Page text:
The initial level of the test started at 120W I think, and then hopped up to 150W. After this a further increment of 30W was added at around 3 minute intervals. During each interval came another stab at my finger to measure lactate levels. My tempo was comfortable at around 95rpm for the next couple of intervals. As the power increased it dropped a shade to between 90 and 92pm but was still steady. As we headed to 240W I could feel myself slowing and it became a struggle, and when it went to 270W the suffering really started.

Come on Robert, come on, let’s complete this interval. Come on, 2 minutes more, half way there, 1 minute to go now, 30 seconds. Come on, come on, you’re down to 80rpm, push now, fight for this, come on, just 15 seconds, 10, 5, …… you’re done.

The 80rpm threshold I had been warned ahead of the test was a key indicator. Once I couldn’t sustain this cadence or my HR went too far over my predicted maximum the test would be finished.

I wanted to punch the lab tech during every screaming moment of that last interval, but it kept me going. I dug deep and buried myself spurred on by his words of encouragement. My heart was pounding at the end, I later found out we’d hit a max of 189bpm in that last 3 minutes, considerably above the prediction based on my age. I did mess up the heart-rate-recovery measurement by ripping off the mask too soon, a mistake I’ll know not to make next time.

My nerves had been misplaced, the stats didn’t come out too bad – I’m relatively fit for my age. The lactate threshold level was measured at 210W and my peak power 270W. What’s interesting is the last FTP test I did myself gave an estimate of 220W. Given what a crude setup I have, I’m rather surprised this was within 5% of the properly measured level. My lactate heart rate level is considerably different to my last home test though – at 171 vs 153. I’m actually rather surprised it’s higher not lower, given that all my recent rides and events have been long and low intensity.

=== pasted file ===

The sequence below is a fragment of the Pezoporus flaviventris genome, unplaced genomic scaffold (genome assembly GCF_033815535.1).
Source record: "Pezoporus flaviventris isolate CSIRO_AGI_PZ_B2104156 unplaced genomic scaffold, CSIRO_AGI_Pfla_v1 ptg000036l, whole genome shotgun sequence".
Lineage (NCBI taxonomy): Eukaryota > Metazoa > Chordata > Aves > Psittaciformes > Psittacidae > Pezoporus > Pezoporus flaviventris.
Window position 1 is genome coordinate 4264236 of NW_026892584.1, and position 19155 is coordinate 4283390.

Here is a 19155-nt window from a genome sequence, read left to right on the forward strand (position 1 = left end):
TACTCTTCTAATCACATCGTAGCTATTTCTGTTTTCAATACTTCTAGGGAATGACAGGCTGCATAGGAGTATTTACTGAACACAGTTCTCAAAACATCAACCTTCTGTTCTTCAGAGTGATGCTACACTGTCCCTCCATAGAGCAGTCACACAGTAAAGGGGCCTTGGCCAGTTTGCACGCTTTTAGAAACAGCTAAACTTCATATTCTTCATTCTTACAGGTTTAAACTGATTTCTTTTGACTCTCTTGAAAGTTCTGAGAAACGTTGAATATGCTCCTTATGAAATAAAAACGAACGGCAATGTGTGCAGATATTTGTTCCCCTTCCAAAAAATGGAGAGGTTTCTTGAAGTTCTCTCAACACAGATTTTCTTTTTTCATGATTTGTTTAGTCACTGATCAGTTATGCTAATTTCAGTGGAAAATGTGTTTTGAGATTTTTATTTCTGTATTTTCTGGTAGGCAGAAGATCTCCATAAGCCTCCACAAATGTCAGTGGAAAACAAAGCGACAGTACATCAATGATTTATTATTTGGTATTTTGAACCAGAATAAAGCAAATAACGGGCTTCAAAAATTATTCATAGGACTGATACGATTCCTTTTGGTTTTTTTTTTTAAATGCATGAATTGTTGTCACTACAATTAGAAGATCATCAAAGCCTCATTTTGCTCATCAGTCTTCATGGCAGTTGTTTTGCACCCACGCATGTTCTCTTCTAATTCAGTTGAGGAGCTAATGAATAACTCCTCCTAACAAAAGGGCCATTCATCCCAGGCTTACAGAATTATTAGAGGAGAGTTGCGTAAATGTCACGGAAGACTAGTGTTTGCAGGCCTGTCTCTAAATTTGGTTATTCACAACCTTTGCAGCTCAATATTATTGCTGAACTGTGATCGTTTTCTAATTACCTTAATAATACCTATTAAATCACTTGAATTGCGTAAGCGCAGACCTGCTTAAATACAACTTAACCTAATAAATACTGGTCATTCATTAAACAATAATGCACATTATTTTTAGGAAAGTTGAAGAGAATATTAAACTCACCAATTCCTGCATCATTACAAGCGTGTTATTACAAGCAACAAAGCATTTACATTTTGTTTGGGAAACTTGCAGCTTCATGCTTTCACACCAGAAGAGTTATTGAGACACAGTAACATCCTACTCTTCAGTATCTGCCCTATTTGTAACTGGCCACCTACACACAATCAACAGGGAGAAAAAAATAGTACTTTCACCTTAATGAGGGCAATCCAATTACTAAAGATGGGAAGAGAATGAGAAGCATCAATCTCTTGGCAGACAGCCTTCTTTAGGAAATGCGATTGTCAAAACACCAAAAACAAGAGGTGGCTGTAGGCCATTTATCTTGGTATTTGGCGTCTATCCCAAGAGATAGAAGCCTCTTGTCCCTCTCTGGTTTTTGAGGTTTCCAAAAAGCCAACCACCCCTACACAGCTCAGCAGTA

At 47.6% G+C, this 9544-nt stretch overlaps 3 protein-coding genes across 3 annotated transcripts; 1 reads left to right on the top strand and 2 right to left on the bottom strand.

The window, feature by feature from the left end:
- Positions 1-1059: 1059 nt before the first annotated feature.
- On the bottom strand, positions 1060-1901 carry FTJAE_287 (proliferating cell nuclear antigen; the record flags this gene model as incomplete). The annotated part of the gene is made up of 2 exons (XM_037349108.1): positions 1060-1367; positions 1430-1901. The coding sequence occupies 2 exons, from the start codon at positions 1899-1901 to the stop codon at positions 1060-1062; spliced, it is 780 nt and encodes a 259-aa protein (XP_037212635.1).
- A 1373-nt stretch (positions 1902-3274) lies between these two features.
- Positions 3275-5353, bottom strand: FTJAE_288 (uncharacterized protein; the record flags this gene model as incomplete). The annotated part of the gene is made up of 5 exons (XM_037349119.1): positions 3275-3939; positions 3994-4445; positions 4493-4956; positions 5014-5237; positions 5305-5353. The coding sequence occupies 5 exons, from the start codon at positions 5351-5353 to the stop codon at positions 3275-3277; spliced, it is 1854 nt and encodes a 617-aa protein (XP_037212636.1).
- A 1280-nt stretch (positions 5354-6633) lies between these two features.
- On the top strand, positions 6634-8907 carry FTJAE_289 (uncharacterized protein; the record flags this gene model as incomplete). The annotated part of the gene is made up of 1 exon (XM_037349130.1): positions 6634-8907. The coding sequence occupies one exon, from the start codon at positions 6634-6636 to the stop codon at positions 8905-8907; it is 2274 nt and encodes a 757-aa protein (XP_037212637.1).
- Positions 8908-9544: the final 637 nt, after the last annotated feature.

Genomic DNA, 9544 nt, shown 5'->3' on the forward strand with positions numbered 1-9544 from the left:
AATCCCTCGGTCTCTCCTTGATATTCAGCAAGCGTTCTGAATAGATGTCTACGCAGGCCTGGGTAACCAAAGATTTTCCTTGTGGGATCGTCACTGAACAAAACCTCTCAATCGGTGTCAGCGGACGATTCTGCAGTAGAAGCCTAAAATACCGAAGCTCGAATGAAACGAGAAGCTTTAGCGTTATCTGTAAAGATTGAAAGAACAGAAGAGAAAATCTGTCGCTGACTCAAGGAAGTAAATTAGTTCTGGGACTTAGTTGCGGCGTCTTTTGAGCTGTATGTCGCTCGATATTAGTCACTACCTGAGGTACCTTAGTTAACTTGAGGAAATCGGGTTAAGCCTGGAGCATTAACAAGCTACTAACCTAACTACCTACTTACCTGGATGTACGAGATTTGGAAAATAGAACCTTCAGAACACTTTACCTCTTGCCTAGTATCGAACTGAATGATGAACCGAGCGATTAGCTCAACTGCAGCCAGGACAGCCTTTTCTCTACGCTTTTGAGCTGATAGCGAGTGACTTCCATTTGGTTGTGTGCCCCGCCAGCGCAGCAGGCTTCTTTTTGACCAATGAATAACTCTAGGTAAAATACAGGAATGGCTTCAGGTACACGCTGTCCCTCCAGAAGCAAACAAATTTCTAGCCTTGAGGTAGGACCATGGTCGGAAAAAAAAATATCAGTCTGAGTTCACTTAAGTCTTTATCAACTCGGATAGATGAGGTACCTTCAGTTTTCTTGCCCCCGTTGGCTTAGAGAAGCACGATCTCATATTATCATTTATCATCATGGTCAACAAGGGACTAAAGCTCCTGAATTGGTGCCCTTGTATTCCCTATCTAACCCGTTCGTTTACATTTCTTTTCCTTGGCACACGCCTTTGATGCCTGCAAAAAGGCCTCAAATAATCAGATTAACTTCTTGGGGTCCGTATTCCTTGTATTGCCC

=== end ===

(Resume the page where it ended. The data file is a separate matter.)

The rest of the stats will now be assessed by Erica in devising a training programme for me. I’m fascinated to see how that maps out. One last part of Friday’s lab test visit made me smile though. Towards the back of the test report is a categorisation of your VO2Max level on a colour coded 3D bar chart based showing fitness levels grouped by age. My current level is at the upper end of a rating termed as High – a nice royal blue colour on the bar chart. Just above it is a dark blue set of bars termed Athletic. So it seems in this case, my dislike of inaccurate names is justified, It says it there in blue and white on a properly measured report. I’m not an athlete, at least not yet.